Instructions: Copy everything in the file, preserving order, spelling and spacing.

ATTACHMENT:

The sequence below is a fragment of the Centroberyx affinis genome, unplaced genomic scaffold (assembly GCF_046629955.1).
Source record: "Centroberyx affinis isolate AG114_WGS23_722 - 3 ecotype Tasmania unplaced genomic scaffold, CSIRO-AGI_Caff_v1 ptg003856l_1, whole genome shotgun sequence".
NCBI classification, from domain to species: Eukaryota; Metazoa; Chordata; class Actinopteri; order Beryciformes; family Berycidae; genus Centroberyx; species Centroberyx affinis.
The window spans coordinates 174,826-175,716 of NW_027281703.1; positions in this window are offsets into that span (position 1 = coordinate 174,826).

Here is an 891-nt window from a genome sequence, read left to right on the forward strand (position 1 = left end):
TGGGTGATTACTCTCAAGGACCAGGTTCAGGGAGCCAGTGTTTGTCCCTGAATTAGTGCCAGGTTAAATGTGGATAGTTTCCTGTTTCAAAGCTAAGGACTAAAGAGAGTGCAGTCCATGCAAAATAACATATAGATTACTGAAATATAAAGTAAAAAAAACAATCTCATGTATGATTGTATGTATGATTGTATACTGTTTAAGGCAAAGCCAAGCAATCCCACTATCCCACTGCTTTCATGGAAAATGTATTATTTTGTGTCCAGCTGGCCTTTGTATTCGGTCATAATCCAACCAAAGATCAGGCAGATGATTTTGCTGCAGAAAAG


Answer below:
The sequence below is a fragment of the Centroberyx affinis genome, unplaced genomic scaffold (assembly GCF_046629955.1).
Source record: "Centroberyx affinis isolate AG114_WGS23_722 - 3 ecotype Tasmania unplaced genomic scaffold, CSIRO-AGI_Caff_v1 ptg003856l_1, whole genome shotgun sequence".
NCBI classification, from domain to species: Eukaryota; Metazoa; Chordata; class Actinopteri; order Beryciformes; family Berycidae; genus Centroberyx; species Centroberyx affinis.
The window spans coordinates 174,826-175,716 of NW_027281703.1; positions in this window are offsets into that span (position 1 = coordinate 174,826).

Here is an 891-nt window from a genome sequence, read left to right on the forward strand (position 1 = left end):
TGGGTGATTACTCTCAAGGACCAGGTTCAGGGAGCCAGTGTTTGTCCCTGAATTAGTGCCAGGTTAAATGTGGATAGTTTCCTGTTTCAAAGCTAAGGACTAAAGAGAGTGCAGTCCATGCAAAATAACATATAGATTACTGAAATATAAAGTAAAAAAAACAATCTCATGTATGATTGTATGTATGATTGTATACTGTTTAAGGCAAAGCCAAGCAATCCCACTATCCCACTGCTTTCATGGAAAATGTATTATTTTGTGTCCAGCTGGCCTTTGTATTCGGTCATAATCCAACCAAAGATCAGGCAGATGATTTTGCTGCAGAAAAG